Hybrid 'MIND' Diet Keeps Aging Brain Sharp
Written by Editor   
Thursday, August 13, 2015 12:00 AM

 

The MIND diet ― a hybrid of the Mediterranean diet and the Dietary Approaches to Stop Hypertension (DASH) diet ― may slow cognitive decline in elderly adults, according to researchers. In an observational study, elderly people who rigorously followed the MIND diet were 7.5 years younger cognitively during a period of roughly 5 years than those with the poorest adherence.

"MIND" is an acronym for Mediterranean-DASH Diet Intervention for Neurodegenerative Delay. Both the Mediterranean and DASH diets have been found to reduce the risk for hypertension, myocardial infarction, and stroke.

"The MIND diet modifies the Mediterranean and DASH diets to highlight the foods and nutrients shown through the scientific literature to be associated with dementia prevention.”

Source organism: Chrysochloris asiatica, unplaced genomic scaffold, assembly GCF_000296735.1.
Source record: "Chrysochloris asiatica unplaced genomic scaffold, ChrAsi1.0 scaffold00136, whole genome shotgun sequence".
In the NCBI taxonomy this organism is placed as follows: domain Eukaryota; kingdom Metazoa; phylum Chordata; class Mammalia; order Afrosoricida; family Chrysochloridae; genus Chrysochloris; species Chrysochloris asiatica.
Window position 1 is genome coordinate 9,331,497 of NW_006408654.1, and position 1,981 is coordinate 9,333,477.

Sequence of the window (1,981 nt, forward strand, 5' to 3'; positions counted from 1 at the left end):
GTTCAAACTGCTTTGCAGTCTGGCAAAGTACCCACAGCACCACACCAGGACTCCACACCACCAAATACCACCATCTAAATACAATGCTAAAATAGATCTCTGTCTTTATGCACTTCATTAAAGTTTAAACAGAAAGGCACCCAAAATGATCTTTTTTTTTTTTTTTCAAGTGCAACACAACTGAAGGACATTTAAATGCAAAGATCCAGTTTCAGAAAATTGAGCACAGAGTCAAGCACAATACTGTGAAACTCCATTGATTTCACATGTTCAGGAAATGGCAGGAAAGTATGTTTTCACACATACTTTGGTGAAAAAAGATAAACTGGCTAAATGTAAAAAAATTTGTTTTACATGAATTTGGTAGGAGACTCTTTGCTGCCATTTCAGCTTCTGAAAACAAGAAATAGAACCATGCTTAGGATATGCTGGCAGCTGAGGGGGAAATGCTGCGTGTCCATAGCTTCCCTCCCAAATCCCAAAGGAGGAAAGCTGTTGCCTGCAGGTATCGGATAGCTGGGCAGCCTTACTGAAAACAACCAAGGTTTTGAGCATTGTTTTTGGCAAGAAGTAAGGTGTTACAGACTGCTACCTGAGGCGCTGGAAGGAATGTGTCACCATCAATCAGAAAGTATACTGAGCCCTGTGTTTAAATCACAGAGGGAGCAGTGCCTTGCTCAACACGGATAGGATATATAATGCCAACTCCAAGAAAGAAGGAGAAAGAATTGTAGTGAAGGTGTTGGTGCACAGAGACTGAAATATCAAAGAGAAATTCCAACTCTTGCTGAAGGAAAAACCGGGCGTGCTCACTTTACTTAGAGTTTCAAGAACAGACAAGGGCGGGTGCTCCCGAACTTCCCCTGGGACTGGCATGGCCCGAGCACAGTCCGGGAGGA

The MIND diet has 15 dietary components, including 10 "brain-healthy" food groups and five unhealthy groups (ie, red meat, butter and stick margarine, cheese, pastries and sweets, and fried or fast food).  To stick to the MIND diet, a person has to limit intake of the designated unhealthy foods, especially butter (<1 tablespoon/day), sweets and pastries, whole fat cheese, and fried or fast food (<1 serving a week for any of the three).

As for the brain-healthy foods, a person would need to eat at least three servings of whole grains, a green leafy vegetable, and one other vegetable each day, along with having a glass of wine. They would also need to snack most days on nuts, have beans every other day or so, and eat poultry and berries at least two times a week (berries are the only fruits allowed in the MIND diet) and fish at least once a week.


Source:  http://www.medscape.com/viewarticle/849251